States and the federal government have long provided aid to help people afford heat in their homes. But as climate change increases the number of extreme heat days and heat waves in parts of the U.S. unaccustomed to such high temperatures, vulnerable people in those areas are discovering they have nowhere to turn to beat the heat.

Landlords in most states are not required to provide air conditioning in units, there is no federal requirement for air conditioning in public housing, and programs to help people to afford cooling their homes remain rare.

About 70% of U.S. homes have central air conditioning, 10% lack any cooling, and the rest rely on window AC units. Roughly half a million public and low-income housing units have no central air conditioning, many in the Mountain West and Pacific Northwest. 

Studies repeatedly show that systemic racist policies, including redlining and other barriers to building generational wealth, have led Black people and Latine people to be more likely to live in homes without air conditioning, more likely to live in urban heat islands where the built environment can result in temperatures up to 10°F hotter than nearby (whiter and higher income) areas with more tree cover and parks, and more likely to experience health conditions that can turn deadly when compounded by extreme heat.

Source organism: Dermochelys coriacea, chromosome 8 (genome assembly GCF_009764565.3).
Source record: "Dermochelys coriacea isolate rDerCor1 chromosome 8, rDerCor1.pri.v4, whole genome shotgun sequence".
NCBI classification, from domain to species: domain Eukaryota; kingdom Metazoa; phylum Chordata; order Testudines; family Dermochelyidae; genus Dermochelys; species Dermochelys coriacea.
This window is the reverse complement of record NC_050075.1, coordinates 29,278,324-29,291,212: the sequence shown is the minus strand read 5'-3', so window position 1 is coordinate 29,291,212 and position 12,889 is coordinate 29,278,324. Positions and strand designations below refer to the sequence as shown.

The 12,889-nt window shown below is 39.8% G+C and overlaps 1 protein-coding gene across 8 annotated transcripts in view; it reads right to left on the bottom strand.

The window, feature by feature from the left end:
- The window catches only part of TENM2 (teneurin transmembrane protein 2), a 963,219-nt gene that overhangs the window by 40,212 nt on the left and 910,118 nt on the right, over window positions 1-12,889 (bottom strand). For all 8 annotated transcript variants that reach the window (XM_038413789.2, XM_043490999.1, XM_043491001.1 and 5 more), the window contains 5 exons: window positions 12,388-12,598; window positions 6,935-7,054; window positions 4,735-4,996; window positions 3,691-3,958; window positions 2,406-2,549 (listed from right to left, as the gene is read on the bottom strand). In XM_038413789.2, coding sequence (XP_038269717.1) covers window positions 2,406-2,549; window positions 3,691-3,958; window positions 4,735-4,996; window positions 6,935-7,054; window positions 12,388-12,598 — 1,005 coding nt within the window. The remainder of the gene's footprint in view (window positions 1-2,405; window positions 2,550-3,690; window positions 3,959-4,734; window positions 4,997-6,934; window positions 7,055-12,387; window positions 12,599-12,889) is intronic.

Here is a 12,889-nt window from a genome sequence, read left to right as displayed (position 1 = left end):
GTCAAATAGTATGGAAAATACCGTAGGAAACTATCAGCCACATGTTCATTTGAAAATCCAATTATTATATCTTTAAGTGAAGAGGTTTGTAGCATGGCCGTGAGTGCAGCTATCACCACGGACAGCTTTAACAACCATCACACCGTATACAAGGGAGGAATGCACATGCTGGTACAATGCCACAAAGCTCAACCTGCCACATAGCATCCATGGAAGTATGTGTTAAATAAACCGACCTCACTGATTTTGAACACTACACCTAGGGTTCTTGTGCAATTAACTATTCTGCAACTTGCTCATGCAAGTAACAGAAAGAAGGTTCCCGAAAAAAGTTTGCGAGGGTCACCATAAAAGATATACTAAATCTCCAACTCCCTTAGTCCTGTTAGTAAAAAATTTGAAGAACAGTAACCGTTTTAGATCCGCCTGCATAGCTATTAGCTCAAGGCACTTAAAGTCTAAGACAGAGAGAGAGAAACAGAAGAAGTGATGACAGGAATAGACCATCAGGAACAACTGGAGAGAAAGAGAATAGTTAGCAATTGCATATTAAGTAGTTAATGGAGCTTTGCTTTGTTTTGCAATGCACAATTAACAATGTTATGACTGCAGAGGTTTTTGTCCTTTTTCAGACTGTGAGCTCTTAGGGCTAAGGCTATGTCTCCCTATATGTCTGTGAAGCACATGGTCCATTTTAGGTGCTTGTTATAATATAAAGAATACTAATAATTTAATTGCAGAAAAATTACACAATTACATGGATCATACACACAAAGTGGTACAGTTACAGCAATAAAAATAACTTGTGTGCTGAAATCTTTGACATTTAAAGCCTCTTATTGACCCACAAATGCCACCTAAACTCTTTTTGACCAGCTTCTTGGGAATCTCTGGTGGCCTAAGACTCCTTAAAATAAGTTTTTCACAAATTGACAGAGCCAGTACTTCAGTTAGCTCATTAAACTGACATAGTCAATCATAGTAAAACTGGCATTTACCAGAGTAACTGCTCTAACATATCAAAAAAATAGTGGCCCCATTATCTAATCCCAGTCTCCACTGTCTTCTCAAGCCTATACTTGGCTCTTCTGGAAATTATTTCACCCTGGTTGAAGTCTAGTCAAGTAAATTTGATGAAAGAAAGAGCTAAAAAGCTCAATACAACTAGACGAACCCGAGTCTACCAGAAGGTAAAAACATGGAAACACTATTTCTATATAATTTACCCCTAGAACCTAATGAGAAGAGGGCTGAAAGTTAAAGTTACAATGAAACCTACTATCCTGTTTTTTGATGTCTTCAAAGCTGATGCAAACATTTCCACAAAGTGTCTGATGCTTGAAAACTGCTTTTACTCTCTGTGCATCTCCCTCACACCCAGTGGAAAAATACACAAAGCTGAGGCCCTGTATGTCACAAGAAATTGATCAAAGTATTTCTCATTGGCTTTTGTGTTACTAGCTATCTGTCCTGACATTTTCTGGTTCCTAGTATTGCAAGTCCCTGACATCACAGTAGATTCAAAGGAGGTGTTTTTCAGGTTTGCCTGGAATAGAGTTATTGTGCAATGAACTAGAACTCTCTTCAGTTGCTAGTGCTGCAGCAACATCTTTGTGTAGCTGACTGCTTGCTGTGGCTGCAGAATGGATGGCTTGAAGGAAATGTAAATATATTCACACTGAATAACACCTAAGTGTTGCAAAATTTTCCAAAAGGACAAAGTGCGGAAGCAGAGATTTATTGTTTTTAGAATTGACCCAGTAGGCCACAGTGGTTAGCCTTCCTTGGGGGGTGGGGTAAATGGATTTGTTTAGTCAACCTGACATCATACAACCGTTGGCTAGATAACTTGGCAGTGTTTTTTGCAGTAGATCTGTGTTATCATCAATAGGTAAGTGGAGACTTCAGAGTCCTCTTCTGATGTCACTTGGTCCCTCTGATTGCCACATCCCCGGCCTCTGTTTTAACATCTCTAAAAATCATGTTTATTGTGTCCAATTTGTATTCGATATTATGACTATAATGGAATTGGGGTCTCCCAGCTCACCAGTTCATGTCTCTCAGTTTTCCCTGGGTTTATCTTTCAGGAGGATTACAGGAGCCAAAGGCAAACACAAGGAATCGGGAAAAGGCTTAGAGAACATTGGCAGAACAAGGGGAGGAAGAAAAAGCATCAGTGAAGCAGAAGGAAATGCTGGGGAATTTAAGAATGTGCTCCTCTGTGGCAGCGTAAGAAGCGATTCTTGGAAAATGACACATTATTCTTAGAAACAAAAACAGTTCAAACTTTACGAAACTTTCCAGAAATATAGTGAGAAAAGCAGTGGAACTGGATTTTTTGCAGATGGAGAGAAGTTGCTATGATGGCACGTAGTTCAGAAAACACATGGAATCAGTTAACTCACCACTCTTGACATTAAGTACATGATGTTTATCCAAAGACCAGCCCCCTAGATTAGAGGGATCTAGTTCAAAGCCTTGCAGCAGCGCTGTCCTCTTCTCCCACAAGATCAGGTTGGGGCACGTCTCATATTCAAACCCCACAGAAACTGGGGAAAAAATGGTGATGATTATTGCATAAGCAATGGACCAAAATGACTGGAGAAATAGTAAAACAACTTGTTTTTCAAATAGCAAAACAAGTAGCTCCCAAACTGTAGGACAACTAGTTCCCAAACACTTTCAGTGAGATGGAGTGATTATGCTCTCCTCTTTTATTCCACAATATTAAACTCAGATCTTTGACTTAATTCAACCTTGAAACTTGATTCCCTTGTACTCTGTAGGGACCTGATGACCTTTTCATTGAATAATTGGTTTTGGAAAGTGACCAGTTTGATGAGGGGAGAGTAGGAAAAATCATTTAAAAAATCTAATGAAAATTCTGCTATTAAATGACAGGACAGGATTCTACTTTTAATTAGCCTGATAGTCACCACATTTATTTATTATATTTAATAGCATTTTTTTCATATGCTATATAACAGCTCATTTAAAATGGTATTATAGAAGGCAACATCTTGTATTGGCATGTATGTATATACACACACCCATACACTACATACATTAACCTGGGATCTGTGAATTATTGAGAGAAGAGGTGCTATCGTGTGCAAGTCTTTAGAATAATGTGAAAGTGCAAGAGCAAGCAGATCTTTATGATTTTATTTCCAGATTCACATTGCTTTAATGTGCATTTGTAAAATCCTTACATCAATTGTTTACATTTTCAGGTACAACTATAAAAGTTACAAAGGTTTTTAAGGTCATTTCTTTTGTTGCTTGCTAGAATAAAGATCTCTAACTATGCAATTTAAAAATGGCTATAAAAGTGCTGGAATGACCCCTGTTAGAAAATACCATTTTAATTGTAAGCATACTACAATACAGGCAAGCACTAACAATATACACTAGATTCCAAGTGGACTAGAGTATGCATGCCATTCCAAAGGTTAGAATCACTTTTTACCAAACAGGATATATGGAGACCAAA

These disparities follow children to their schools, many of which are delaying back to school days or dismissing students early if classrooms don’t have air conditioning installed, or if units are malfunctioning. According to a federal report from 2020, roughly 36,000 public schools nationwide lack adequate air conditioning, forcing schools from Connecticut to Texas to Puerto Rico to Minnesota to choose between holding school or attempting to teach distracted, irritable students in environments hostile to learning.